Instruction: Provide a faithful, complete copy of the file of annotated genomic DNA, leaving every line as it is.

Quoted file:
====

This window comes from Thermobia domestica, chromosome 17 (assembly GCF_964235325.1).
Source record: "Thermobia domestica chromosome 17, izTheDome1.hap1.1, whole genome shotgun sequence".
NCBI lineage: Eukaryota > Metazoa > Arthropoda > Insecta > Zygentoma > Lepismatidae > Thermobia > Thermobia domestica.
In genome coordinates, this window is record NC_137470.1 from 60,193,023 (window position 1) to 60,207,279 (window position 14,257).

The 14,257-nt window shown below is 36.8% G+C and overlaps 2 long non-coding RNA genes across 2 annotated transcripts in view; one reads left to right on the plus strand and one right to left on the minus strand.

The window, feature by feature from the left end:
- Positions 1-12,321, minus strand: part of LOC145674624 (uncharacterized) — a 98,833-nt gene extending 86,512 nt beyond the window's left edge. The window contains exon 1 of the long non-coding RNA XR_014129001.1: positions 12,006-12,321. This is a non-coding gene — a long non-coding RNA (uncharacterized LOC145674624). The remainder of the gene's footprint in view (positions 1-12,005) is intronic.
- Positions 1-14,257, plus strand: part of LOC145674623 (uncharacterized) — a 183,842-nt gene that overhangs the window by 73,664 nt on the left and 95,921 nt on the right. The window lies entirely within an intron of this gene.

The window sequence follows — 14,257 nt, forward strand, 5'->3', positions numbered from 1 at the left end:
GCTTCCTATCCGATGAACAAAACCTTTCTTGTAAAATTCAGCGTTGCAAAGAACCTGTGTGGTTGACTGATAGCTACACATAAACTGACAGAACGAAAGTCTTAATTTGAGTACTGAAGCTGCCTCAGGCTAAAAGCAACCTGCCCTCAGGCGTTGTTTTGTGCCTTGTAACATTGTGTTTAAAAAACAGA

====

This window comes from Thermobia domestica, chromosome 17 (assembly GCF_964235325.1).
Source record: "Thermobia domestica chromosome 17, izTheDome1.hap1.1, whole genome shotgun sequence".
NCBI lineage: Eukaryota > Metazoa > Arthropoda > Insecta > Zygentoma > Lepismatidae > Thermobia > Thermobia domestica.
In genome coordinates, this window is record NC_137470.1 from 60,193,023 (window position 1) to 60,207,279 (window position 14,257).

The 14,257-nt window shown below is 36.8% G+C and overlaps 2 long non-coding RNA genes across 2 annotated transcripts in view; one reads left to right on the plus strand and one right to left on the minus strand.

The window, feature by feature from the left end:
- Positions 1-12,321, minus strand: part of LOC145674624 (uncharacterized) — a 98,833-nt gene extending 86,512 nt beyond the window's left edge. The window contains exon 1 of the long non-coding RNA XR_014129001.1: positions 12,006-12,321. This is a non-coding gene — a long non-coding RNA (uncharacterized LOC145674624). The remainder of the gene's footprint in view (positions 1-12,005) is intronic.
- Positions 1-14,257, plus strand: part of LOC145674623 (uncharacterized) — a 183,842-nt gene that overhangs the window by 73,664 nt on the left and 95,921 nt on the right. The window lies entirely within an intron of this gene.

The window sequence follows — 14,257 nt, forward strand, 5'->3', positions numbered from 1 at the left end:
GCTTCCTATCCGATGAACAAAACCTTTCTTGTAAAATTCAGCGTTGCAAAGAACCTGTGTGGTTGACTGATAGCTACACATAAACTGACAGAACGAAAGTCTTAATTTGAGTACTGAAGCTGCCTCAGGCTAAAAGCAACCTGCCCTCAGGCGTTGTTTTGTGCCTTGTAACATTGTGTTTAAAAAACAGA